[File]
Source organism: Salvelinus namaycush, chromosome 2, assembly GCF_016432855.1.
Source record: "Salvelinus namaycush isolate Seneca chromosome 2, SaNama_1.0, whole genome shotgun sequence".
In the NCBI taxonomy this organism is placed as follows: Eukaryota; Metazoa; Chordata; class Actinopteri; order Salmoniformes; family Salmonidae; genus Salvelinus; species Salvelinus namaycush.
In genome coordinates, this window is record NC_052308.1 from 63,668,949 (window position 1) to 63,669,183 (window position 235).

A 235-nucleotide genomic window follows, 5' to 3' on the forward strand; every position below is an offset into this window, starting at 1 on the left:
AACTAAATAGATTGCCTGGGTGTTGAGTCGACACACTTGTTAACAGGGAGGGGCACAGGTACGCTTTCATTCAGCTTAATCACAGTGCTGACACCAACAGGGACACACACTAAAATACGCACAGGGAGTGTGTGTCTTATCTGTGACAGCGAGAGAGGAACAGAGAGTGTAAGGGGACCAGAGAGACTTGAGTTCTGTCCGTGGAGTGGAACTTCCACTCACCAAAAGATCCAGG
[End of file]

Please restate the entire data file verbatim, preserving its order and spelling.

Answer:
Source organism: Salvelinus namaycush, chromosome 2, assembly GCF_016432855.1.
Source record: "Salvelinus namaycush isolate Seneca chromosome 2, SaNama_1.0, whole genome shotgun sequence".
In the NCBI taxonomy this organism is placed as follows: Eukaryota; Metazoa; Chordata; class Actinopteri; order Salmoniformes; family Salmonidae; genus Salvelinus; species Salvelinus namaycush.
In genome coordinates, this window is record NC_052308.1 from 63,668,949 (window position 1) to 63,669,183 (window position 235).

A 235-nucleotide genomic window follows, 5' to 3' on the forward strand; every position below is an offset into this window, starting at 1 on the left:
AACTAAATAGATTGCCTGGGTGTTGAGTCGACACACTTGTTAACAGGGAGGGGCACAGGTACGCTTTCATTCAGCTTAATCACAGTGCTGACACCAACAGGGACACACACTAAAATACGCACAGGGAGTGTGTGTCTTATCTGTGACAGCGAGAGAGGAACAGAGAGTGTAAGGGGACCAGAGAGACTTGAGTTCTGTCCGTGGAGTGGAACTTCCACTCACCAAAAGATCCAGG